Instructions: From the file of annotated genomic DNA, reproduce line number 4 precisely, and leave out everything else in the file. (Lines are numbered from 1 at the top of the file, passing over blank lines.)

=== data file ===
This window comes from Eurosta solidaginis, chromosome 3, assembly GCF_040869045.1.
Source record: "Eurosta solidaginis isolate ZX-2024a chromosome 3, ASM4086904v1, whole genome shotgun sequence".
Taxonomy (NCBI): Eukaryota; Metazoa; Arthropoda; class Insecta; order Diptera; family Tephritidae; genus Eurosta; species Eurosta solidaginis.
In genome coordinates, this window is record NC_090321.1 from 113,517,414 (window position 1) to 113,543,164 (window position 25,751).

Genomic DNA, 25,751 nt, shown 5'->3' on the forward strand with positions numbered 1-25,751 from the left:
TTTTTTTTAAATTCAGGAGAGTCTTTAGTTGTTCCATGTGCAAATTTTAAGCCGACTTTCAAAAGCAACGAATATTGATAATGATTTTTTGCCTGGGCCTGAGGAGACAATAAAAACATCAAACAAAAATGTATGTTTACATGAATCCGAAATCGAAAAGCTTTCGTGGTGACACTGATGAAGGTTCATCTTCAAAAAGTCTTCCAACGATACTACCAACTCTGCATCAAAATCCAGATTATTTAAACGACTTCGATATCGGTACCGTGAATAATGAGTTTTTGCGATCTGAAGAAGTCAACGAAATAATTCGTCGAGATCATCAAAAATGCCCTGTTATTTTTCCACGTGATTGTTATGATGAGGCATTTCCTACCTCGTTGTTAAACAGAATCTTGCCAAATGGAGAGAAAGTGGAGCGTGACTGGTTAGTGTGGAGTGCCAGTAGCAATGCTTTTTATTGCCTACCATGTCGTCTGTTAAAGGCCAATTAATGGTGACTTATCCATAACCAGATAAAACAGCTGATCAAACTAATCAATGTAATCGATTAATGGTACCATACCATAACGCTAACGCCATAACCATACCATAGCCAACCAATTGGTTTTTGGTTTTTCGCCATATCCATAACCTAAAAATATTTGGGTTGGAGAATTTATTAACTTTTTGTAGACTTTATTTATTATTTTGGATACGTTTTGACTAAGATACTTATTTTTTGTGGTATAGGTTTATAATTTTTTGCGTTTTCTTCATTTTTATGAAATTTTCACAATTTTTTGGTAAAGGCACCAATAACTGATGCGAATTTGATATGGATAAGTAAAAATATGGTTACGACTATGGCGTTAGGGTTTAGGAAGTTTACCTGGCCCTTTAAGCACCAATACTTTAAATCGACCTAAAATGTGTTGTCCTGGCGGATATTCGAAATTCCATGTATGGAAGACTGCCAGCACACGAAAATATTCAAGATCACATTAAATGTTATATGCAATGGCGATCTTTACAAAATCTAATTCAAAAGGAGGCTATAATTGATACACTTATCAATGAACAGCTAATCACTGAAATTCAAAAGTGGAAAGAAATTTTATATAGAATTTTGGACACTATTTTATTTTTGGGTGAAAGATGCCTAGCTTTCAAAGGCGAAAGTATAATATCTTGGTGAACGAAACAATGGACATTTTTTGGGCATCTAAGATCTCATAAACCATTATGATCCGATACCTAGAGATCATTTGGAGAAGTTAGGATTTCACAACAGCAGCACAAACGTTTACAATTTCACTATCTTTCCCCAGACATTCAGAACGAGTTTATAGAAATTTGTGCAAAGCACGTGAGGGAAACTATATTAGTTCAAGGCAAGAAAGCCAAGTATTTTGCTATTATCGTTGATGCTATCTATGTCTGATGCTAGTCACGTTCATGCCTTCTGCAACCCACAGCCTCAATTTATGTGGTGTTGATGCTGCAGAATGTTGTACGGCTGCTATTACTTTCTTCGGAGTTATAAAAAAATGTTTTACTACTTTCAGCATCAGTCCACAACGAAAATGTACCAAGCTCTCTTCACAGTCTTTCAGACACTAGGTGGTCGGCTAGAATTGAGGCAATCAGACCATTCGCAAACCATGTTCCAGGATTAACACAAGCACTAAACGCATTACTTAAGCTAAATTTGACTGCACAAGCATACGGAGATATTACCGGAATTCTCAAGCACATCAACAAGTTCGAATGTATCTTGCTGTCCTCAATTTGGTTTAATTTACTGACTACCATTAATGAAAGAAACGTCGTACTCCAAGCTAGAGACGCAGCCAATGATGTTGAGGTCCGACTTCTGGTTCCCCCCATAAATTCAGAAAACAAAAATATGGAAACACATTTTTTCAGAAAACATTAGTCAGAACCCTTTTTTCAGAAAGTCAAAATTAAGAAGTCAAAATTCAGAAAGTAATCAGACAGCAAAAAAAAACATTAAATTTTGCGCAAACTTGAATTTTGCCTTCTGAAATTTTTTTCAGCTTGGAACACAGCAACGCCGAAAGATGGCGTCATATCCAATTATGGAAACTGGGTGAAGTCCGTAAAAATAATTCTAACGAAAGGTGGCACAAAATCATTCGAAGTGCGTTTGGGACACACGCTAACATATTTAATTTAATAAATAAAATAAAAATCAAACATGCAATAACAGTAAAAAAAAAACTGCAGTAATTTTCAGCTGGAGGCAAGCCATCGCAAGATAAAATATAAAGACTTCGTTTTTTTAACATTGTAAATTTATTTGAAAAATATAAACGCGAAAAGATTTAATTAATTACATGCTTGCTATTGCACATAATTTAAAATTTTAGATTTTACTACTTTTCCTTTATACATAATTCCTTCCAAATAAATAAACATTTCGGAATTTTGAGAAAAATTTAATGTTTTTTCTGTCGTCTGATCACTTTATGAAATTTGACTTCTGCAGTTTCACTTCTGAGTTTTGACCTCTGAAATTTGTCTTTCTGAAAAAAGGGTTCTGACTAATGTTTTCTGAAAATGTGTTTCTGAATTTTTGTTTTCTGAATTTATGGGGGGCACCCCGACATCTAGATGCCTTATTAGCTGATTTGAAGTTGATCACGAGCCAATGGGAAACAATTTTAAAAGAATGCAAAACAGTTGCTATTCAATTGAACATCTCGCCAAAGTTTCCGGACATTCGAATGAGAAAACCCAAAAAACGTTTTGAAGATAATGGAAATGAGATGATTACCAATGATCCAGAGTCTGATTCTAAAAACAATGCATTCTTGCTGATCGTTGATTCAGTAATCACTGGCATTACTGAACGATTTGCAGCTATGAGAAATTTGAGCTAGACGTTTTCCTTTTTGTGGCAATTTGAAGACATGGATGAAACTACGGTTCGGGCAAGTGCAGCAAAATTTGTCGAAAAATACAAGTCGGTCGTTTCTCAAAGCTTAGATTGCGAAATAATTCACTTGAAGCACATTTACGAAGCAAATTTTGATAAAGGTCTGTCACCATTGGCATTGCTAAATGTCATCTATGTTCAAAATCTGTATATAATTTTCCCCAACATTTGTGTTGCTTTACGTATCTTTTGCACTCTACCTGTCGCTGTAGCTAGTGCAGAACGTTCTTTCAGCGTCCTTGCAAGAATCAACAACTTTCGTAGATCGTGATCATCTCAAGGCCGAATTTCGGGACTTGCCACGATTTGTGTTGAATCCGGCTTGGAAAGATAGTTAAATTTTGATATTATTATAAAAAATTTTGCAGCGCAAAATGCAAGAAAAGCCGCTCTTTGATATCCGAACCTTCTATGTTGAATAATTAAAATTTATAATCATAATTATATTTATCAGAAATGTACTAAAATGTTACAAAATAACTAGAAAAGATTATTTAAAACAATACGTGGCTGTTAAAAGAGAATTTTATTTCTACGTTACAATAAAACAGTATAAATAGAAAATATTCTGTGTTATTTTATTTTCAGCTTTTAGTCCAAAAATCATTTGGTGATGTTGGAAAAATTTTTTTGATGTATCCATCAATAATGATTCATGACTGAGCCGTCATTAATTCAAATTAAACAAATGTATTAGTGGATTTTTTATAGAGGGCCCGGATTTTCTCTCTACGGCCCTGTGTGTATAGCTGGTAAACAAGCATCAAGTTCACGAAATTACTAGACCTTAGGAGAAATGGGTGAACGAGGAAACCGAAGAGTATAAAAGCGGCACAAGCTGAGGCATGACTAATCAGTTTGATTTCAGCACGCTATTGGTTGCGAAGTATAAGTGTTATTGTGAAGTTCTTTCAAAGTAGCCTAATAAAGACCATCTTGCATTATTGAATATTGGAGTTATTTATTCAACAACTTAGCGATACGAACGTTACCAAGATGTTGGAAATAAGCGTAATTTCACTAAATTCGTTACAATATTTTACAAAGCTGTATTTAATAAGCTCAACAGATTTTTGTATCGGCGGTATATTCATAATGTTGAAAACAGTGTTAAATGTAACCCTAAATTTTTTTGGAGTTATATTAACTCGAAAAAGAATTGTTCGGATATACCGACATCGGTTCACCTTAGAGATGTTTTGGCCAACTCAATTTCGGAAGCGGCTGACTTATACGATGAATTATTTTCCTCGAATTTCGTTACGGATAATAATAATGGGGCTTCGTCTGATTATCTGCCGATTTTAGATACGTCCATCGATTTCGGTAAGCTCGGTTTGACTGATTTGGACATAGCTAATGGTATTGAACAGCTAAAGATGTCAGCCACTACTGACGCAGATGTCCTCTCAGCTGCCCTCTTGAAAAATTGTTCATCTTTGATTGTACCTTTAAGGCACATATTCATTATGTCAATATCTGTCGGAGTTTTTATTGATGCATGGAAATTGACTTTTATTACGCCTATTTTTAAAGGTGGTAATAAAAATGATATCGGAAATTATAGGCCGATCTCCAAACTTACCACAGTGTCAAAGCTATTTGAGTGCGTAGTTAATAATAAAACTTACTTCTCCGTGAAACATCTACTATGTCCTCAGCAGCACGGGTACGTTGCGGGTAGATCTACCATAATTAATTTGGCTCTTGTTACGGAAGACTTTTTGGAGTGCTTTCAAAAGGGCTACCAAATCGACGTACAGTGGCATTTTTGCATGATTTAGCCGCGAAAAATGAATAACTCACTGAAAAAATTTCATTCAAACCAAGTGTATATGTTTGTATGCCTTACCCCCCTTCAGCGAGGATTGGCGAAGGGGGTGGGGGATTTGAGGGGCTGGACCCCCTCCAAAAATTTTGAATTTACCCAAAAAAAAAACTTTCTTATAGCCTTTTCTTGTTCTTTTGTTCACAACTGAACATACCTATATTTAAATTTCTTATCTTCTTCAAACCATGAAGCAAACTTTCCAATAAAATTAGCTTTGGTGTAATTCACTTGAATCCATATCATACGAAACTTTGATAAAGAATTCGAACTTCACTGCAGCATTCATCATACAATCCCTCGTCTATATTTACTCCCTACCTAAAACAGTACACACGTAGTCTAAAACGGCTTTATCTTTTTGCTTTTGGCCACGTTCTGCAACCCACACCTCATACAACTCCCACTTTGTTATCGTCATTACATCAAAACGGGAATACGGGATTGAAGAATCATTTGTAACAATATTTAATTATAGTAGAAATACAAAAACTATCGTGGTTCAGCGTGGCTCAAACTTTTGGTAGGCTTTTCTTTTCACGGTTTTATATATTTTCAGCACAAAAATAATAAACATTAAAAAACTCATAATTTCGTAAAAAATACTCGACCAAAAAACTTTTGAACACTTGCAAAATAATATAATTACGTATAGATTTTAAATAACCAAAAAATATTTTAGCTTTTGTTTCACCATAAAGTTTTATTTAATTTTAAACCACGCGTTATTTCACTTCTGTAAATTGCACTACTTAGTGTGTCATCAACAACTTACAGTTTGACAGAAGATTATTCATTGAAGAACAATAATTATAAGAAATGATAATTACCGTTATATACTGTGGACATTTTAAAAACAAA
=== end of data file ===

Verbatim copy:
In genome coordinates, this window is record NC_090321.1 from 113,517,414 (window position 1) to 113,543,164 (window position 25,751).